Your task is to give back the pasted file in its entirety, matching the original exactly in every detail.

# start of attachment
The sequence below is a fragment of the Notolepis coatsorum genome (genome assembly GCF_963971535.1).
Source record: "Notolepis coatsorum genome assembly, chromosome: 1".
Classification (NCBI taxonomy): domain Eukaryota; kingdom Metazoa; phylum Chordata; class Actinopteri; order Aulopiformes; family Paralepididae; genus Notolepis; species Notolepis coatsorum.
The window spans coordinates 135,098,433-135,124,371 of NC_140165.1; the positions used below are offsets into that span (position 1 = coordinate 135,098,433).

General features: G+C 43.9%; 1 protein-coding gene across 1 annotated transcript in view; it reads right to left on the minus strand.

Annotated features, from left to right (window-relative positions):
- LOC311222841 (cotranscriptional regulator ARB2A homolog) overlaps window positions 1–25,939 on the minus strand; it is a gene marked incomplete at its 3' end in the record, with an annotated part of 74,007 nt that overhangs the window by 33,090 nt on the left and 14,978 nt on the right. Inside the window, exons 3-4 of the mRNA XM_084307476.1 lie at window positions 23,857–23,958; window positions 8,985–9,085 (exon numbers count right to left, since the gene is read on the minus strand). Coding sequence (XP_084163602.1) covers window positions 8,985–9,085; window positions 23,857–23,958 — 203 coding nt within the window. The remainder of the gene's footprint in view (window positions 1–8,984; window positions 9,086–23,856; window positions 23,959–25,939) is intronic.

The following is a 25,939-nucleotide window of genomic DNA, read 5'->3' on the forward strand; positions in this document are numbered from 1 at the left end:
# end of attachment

The sequence below is a fragment of the Notolepis coatsorum genome (genome assembly GCF_963971535.1).
Source record: "Notolepis coatsorum genome assembly, chromosome: 1".
Classification (NCBI taxonomy): domain Eukaryota; kingdom Metazoa; phylum Chordata; class Actinopteri; order Aulopiformes; family Paralepididae; genus Notolepis; species Notolepis coatsorum.
The window spans coordinates 135,098,433-135,124,371 of NC_140165.1; the positions used below are offsets into that span (position 1 = coordinate 135,098,433).

General features: G+C 43.9%; 1 protein-coding gene across 1 annotated transcript in view; it reads right to left on the minus strand.

Annotated features, from left to right (window-relative positions):
- LOC311222841 (cotranscriptional regulator ARB2A homolog) overlaps window positions 1–25,939 on the minus strand; it is a gene marked incomplete at its 3' end in the record, with an annotated part of 74,007 nt that overhangs the window by 33,090 nt on the left and 14,978 nt on the right. Inside the window, exons 3-4 of the mRNA XM_084307476.1 lie at window positions 23,857–23,958; window positions 8,985–9,085 (exon numbers count right to left, since the gene is read on the minus strand). Coding sequence (XP_084163602.1) covers window positions 8,985–9,085; window positions 23,857–23,958 — 203 coding nt within the window. The remainder of the gene's footprint in view (window positions 1–8,984; window positions 9,086–23,856; window positions 23,959–25,939) is intronic.

The following is a 25,939-nucleotide window of genomic DNA, read 5'->3' on the forward strand; positions in this document are numbered from 1 at the left end: